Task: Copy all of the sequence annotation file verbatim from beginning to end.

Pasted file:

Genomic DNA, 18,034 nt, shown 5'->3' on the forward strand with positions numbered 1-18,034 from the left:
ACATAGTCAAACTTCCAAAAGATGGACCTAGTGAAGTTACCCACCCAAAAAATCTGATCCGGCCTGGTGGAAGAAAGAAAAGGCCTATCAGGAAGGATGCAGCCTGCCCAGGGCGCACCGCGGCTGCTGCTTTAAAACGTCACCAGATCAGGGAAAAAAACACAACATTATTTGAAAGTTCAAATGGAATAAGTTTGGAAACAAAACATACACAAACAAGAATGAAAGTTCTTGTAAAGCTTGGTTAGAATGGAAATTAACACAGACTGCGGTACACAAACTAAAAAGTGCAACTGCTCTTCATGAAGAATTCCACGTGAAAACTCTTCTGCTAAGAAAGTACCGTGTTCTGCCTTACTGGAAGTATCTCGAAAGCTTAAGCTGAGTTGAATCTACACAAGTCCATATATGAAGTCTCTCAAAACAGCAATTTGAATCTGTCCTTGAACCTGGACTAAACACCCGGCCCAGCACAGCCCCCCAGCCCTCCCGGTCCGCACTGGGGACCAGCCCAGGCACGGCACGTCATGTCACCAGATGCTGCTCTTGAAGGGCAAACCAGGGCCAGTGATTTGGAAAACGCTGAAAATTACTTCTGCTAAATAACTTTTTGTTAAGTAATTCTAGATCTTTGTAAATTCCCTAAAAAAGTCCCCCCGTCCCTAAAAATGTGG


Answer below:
Genomic DNA, 18,034 nt, shown 5'->3' on the forward strand with positions numbered 1-18,034 from the left:
ACATAGTCAAACTTCCAAAAGATGGACCTAGTGAAGTTACCCACCCAAAAAATCTGATCCGGCCTGGTGGAAGAAAGAAAAGGCCTATCAGGAAGGATGCAGCCTGCCCAGGGCGCACCGCGGCTGCTGCTTTAAAACGTCACCAGATCAGGGAAAAAAACACAACATTATTTGAAAGTTCAAATGGAATAAGTTTGGAAACAAAACATACACAAACAAGAATGAAAGTTCTTGTAAAGCTTGGTTAGAATGGAAATTAACACAGACTGCGGTACACAAACTAAAAAGTGCAACTGCTCTTCATGAAGAATTCCACGTGAAAACTCTTCTGCTAAGAAAGTACCGTGTTCTGCCTTACTGGAAGTATCTCGAAAGCTTAAGCTGAGTTGAATCTACACAAGTCCATATATGAAGTCTCTCAAAACAGCAATTTGAATCTGTCCTTGAACCTGGACTAAACACCCGGCCCAGCACAGCCCCCCAGCCCTCCCGGTCCGCACTGGGGACCAGCCCAGGCACGGCACGTCATGTCACCAGATGCTGCTCTTGAAGGGCAAACCAGGGCCAGTGATTTGGAAAACGCTGAAAATTACTTCTGCTAAATAACTTTTTGTTAAGTAATTCTAGATCTTTGTAAATTCCCTAAAAAAGTCCCCCCGTCCCTAAAAATGTGG